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Clinical and Developmental Immunology
Volume 2012 (2012), Article ID 823085, 5 pages
http://dx.doi.org/10.1155/2012/823085
Review Article

Balance between Regulatory T and Th17 Cells in Systemic Lupus Erythematosus: The Old and the New

1Rheumatology Unit, Department of Clinical and Experimental Medicine, University of Perugia, Via Enrico dal Pozzo, 06122 Perugia, Italy
2Section of Pharmacology, Toxicology and Chemotherapy, University of Perugia, Via Enrico dal Pozzo, 06122 Perugia, Italy

Received 7 February 2012; Accepted 24 April 2012

Academic Editor: Harris Perlman

Copyright © 2012 Alessia Alunno et al. This is an open access article distributed under the Creative Commons Attribution License, which permits unrestricted use, distribution, and reproduction in any medium, provided the original work is properly cited.

Abstract

Pathogenic mechanisms underlying the development of systemic lupus erythematosus (SLE) are very complex and not yet entirely clarified. However, the pivotal role of T lymphocytes in the induction and perpetuation of aberrant immune response is well established. Among T cells, IL-17 producing T helper (Th17) cells and regulatory T (Treg) cells represent an intriguing issue to be addressed in SLE pathogenesis, since an imbalance between the two subsets has been observed in the course of the disease. Treg cells appear to be impaired and therefore unable to counteract autoreactive T lymphocytes. Conversely, Th17 cells accumulate in target organs contributing to local IL-17 production and eventually tissue damage. In this setting, targeting Treg/Th17 balance for therapeutic purposes may represent an intriguing and useful tool for SLE treatment in the next future. In this paper, the current knowledge about Treg and Th17 cells interplay in SLE will be discussed.

1. Introduction

Systemic lupus erythematosus (SLE) is an autoimmune disorder affecting almost all organs and tissues [1, 2]. In genetically predisposed subjects, environmental factors, such as viral infections and smoking, induce the breakdown of self-tolerance eventually triggering autoimmune response [1, 2]. The clinical heterogeneity of the disease often represents a challenge for clinicians and reflects the complexity of underlying pathogenic mechanisms. The aberrant crosstalk between different immune cells such as B and T lymphocytes represents a milestone in the natural history of SLE and, in general terms, of all autoimmune conditions. Self-antigen presentation by antigen presenting cells may be identified as the primum movens that leads to recruitment, activation, and expansion of autoreactive lymphocytes. This cascade culminates with disease-specific autoantibody production by B cells and eventually with target tissue injury [13]. B lymphocytes are well-recognized actors in SLE pathogenesis, and this is further confirmed by the effectiveness of B-cell depleting therapies in these patients [4]. Moreover, an altered T-cell homeostasis which plays a pivotal role in the development of the disease and the longstanding paradigm of T helper (Th) 1/Th2 cell immune response was recently challenged by the recognition of Th17 cells and regulatory T cells (Treg) [5, 6]. This intriguing evidence pointed out the need to call into question previous discoveries. The aim of this paper is to discuss the current knowledge about the interplay between Treg and Th17 cells in the pathogenesis of SLE and potential therapeutic intervention in this setting.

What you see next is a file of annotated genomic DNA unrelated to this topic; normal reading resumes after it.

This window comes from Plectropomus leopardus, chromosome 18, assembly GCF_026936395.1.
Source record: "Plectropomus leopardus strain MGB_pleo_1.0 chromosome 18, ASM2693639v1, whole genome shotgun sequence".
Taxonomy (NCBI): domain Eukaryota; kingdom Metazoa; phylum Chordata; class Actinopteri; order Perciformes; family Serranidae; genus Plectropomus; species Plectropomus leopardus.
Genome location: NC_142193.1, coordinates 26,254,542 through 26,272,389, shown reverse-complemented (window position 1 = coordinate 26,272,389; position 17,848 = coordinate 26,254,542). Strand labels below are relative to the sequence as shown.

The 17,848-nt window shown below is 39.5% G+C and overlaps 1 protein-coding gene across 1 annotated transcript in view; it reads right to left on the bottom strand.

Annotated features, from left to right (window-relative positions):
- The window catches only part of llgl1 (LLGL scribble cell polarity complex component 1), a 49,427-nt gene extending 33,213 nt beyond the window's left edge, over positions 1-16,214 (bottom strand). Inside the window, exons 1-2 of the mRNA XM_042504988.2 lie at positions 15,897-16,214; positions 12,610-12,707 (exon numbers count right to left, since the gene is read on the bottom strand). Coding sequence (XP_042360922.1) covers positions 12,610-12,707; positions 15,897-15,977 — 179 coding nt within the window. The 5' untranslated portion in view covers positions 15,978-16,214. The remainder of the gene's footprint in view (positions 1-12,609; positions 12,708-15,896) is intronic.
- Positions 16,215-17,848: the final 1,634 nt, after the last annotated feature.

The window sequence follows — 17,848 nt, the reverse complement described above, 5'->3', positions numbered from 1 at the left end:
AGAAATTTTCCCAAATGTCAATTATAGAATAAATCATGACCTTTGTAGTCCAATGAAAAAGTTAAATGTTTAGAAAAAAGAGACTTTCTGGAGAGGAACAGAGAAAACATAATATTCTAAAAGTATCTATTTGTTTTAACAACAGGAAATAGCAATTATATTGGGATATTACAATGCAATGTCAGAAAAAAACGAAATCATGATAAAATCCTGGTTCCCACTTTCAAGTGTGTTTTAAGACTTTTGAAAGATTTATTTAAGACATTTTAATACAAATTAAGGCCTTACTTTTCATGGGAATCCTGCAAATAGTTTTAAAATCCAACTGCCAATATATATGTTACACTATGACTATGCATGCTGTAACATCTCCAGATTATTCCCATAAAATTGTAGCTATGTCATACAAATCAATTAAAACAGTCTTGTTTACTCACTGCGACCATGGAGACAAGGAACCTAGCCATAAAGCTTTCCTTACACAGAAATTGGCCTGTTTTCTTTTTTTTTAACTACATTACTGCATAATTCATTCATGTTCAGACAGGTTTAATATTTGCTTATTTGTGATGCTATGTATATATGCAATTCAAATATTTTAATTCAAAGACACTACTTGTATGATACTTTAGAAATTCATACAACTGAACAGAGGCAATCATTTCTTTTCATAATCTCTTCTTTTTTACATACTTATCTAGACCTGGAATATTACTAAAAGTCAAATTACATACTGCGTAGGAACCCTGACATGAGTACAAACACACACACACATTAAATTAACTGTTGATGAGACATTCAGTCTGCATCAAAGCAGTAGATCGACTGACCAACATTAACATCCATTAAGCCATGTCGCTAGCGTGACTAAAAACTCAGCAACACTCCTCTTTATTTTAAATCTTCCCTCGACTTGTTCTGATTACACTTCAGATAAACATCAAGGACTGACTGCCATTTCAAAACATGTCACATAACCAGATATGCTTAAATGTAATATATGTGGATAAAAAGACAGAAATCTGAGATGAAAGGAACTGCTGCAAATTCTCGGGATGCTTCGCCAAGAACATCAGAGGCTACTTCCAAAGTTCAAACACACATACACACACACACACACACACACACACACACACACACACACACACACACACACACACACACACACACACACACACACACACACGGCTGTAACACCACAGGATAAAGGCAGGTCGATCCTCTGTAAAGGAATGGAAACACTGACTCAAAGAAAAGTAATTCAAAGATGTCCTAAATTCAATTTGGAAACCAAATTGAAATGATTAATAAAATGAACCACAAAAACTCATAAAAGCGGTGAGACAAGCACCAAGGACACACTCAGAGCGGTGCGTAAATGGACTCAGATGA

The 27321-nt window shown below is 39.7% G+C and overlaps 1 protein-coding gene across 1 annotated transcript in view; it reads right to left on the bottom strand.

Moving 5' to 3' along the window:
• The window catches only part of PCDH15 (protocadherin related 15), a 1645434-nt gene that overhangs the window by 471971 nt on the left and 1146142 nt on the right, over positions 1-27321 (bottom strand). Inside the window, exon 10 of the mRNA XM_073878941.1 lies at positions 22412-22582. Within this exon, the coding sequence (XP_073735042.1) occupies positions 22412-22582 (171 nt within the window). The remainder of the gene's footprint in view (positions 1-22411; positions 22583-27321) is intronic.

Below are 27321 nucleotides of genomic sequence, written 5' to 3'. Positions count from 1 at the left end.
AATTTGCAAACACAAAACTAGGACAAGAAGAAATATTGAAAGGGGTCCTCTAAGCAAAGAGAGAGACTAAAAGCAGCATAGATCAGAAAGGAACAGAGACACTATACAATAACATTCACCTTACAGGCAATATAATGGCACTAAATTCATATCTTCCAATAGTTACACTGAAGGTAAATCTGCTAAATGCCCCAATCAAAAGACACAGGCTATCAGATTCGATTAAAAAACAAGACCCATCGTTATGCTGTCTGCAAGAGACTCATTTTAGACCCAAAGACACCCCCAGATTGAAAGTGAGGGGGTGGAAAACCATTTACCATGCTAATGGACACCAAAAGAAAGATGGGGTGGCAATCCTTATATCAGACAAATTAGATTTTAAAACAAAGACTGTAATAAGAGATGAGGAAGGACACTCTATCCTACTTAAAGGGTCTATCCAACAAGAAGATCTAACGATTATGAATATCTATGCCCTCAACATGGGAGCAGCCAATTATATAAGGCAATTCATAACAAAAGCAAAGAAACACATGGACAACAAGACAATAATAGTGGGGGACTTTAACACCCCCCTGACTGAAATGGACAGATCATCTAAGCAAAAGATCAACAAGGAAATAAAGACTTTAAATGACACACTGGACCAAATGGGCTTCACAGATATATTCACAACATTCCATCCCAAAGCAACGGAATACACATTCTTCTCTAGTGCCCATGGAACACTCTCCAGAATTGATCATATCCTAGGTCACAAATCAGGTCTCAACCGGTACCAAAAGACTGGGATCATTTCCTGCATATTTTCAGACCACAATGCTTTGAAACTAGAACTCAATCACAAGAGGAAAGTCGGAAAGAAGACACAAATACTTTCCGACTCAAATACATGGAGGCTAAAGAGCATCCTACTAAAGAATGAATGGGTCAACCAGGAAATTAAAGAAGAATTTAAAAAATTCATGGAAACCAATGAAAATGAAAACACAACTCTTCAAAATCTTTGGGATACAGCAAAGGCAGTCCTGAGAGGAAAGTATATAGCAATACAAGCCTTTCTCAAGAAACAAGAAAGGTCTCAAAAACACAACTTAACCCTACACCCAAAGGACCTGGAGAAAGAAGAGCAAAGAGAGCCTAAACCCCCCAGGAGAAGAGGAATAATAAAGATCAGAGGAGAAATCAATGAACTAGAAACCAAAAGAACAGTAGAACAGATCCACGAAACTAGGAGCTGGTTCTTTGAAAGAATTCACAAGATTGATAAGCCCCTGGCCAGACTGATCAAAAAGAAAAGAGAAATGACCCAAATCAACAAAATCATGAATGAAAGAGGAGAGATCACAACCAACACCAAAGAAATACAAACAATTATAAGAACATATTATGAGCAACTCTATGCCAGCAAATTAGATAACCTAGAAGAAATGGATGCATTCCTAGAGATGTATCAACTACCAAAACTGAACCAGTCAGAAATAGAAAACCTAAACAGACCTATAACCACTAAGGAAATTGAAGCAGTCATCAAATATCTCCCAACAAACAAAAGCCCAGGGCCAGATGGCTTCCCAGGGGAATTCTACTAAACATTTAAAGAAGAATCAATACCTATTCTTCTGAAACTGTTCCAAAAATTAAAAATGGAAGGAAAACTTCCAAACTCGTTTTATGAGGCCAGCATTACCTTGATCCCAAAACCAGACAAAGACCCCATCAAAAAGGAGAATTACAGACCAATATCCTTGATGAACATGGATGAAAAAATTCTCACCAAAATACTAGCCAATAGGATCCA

2. Th17 Cell Subsets in SLE

Th17 cells were identified according to their capability to produce IL-17, and initially they were thought to be just a variant of Th1 cells and to origin from a common precursor [5, 7]. Nonetheless, further investigation ruled out this possibility and found that Th17 commitment of naïve T cells, by the expression of STAT-3 and retinoic acid orphan receptor-(ROR-) γt, was attributable to the presence of both transforming growth factor-(TGF) β and IL-6 in the surrounding microenvironment [812].

First cloned in 1995, IL-17 family cytokines display a broad spectrum of action including the capacity to induce the production of inflammatory and tissue-damaging molecules.

In particular, IL-17A is able to stimulate the production of chemokines and cytokines from multiple cells like epithelial cells and fibroblasts [13] and to promote the proliferation, maturation, and recruitment of neutrophils, macrophages, and lymphocytes through the induction of colony-stimulating factors and chemokines [13].

Concerning IL-17 in SLE, recent data from humans and mice clearly support the role of this cytokine and Th17 cells in lupus pathogenesis. To note, it has been observed by several groups that SLE patients, including those with new-onset disease, had increased serum or plasma levels of IL-17, expansion of IL-17-producing T cells in the peripheral blood, and infiltration of Th17 cells in target organs like the kidneys [1420]. Some studies showed that circulating IL-17 levels correlate with disease activity [1417] and are associated with kidney involvement [20]. In addition, increased expression of IL-17 and RORγt mRNA has been found in urine sediments from lupus patients [21]. Taken together, these results point out the pivotal role played by IL-17 in mediating target organ damage in both early and long-standing stages of the disease [22].